The UK's chief City regulator, the Financial Services Authority, yesterday charged four former directors of iSoft, including the group's founder, Patrick Cryne, with offences relating to misleading stock market statements.
The healthcare software company said in 2006 that the City watchdog was probing the firm over "possible accounting irregularities". The group was forced to restate its financial results in 2004 and 2005, which led to a £72m profit in 2005 being reduced to zero. At the time, iSoft was working on a £6.2bn IT upgrade for the NHS.
The FSA confirmed in a statement that Mr Cryne, a former chairman; Timothy Whiston, a former chief executive; John Whelan, iSoft's former finance director; and Stephen Graham, its former chief operating officer, would all face magistrates on 29 January. They have been charged with conspiracy to make misleading statements. If found guilty, they face up to seven years in prison.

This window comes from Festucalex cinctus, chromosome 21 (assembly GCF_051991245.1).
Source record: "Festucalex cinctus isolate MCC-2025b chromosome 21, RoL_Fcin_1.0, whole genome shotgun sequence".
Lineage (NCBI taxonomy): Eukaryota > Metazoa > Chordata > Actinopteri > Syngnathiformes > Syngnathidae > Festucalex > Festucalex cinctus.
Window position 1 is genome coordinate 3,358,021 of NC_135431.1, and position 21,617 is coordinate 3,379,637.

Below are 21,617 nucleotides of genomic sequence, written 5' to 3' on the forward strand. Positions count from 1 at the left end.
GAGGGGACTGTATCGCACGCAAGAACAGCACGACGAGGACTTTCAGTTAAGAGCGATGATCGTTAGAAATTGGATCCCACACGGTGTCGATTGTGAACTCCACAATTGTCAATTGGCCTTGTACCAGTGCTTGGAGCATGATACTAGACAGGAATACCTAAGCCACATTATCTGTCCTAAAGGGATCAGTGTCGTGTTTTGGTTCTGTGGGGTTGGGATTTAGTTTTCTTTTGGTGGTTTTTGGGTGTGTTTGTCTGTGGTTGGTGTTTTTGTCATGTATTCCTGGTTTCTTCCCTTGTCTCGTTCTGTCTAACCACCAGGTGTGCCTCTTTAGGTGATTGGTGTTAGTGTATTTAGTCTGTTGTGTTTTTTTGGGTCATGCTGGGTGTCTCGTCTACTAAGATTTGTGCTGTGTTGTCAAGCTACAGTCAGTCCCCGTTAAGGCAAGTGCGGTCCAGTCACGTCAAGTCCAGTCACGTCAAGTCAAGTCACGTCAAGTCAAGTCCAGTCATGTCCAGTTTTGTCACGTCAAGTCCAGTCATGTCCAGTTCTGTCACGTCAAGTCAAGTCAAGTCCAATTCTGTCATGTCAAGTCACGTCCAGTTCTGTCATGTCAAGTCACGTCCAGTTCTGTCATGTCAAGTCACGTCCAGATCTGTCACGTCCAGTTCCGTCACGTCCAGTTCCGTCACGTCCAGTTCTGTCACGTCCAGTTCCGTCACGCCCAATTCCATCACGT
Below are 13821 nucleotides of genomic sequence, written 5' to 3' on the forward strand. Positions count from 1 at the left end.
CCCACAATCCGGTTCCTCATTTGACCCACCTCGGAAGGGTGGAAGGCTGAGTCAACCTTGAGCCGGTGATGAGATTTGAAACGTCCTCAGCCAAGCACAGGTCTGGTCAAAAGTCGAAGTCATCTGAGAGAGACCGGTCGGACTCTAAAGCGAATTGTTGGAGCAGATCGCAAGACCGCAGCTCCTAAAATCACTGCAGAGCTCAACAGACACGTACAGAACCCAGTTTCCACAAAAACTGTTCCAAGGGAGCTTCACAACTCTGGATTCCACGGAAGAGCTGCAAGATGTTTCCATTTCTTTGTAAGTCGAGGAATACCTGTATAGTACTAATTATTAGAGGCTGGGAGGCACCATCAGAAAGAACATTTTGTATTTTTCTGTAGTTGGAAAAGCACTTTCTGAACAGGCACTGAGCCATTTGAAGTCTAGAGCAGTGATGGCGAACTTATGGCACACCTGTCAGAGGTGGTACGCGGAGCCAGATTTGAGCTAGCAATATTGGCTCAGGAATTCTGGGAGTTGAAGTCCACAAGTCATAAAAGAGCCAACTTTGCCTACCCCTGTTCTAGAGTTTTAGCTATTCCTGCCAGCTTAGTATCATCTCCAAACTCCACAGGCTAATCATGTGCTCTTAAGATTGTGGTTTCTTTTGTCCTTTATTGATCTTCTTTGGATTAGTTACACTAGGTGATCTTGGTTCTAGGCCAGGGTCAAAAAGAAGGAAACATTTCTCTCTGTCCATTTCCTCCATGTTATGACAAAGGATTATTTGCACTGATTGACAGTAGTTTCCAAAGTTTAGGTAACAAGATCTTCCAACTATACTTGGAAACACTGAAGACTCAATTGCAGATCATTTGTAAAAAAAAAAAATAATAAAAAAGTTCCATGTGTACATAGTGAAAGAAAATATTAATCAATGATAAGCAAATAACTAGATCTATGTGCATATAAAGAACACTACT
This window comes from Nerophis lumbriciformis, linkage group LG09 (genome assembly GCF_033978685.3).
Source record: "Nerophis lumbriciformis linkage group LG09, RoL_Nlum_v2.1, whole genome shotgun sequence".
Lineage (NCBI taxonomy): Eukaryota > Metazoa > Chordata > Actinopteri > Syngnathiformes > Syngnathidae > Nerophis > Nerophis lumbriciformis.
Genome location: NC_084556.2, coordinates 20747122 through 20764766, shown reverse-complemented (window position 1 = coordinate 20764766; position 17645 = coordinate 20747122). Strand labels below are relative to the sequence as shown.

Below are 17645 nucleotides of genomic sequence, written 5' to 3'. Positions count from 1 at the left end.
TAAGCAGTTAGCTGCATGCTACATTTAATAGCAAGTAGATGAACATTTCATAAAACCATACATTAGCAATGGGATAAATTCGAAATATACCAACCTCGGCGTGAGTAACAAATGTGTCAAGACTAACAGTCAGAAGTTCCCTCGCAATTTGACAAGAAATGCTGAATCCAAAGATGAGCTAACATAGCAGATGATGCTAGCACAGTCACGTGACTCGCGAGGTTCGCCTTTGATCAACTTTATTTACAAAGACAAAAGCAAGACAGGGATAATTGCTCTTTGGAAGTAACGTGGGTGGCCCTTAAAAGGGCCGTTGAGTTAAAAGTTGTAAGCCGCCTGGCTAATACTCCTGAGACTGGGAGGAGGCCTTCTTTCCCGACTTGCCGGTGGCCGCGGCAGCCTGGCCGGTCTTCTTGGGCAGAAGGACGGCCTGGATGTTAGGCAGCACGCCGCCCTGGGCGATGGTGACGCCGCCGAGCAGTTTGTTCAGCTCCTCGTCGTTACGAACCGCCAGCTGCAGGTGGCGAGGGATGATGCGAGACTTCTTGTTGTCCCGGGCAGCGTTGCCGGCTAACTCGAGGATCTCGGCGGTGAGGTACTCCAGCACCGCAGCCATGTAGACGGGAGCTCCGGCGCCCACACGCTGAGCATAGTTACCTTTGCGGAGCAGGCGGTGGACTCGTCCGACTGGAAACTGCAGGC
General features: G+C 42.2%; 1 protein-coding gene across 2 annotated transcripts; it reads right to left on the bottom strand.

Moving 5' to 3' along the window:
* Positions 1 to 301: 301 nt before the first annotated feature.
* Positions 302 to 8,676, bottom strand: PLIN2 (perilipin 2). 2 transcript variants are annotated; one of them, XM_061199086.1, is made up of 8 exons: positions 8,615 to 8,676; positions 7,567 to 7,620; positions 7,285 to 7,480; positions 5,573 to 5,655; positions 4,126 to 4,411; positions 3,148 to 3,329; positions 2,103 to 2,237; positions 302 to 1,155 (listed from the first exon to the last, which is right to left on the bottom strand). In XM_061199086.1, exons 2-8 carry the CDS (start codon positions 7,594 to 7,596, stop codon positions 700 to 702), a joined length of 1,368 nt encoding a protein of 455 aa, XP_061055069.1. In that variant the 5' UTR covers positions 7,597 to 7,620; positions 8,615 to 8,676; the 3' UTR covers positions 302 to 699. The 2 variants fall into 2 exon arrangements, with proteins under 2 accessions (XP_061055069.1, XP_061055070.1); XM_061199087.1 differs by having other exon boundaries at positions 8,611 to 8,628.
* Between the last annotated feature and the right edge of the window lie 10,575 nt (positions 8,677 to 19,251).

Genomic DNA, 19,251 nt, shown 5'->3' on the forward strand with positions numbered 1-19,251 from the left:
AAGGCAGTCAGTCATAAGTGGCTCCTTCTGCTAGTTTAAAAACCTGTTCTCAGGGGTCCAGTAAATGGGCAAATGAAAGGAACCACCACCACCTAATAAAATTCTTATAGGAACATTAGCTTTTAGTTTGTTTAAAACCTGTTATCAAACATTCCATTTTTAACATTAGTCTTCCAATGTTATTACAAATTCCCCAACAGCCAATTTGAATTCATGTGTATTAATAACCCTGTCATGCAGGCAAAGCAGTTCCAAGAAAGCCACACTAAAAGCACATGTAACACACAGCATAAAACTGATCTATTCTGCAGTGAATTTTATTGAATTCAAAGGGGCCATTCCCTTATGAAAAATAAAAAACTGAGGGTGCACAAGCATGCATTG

Mr Cryne, who also owns Barnsley Football Club, issued a statement yesterday saying he was "surprised and disappointed at the position arrived at by the FSA".
ISoft, which was bought by Australia's IBA Health in 2007, said it welcomed the move and an end to the investigation. "The FSA result brings to a conclusion one of the remaining legacies of the former iSoft, which we acquired in 2007," said chief executive Gary Cohen. "We cooperated fully with the investigation and welcome the FSA's decision."
The move to prosecute follows a trend in recent years of the FSA bringing criminal proceedings against those suspected of misleading the markets. In 2005, Carl Rigby, the former executive chairman of AIT, a call-centre company, was jailed for three and a half years for recklessly issuing misleading statements.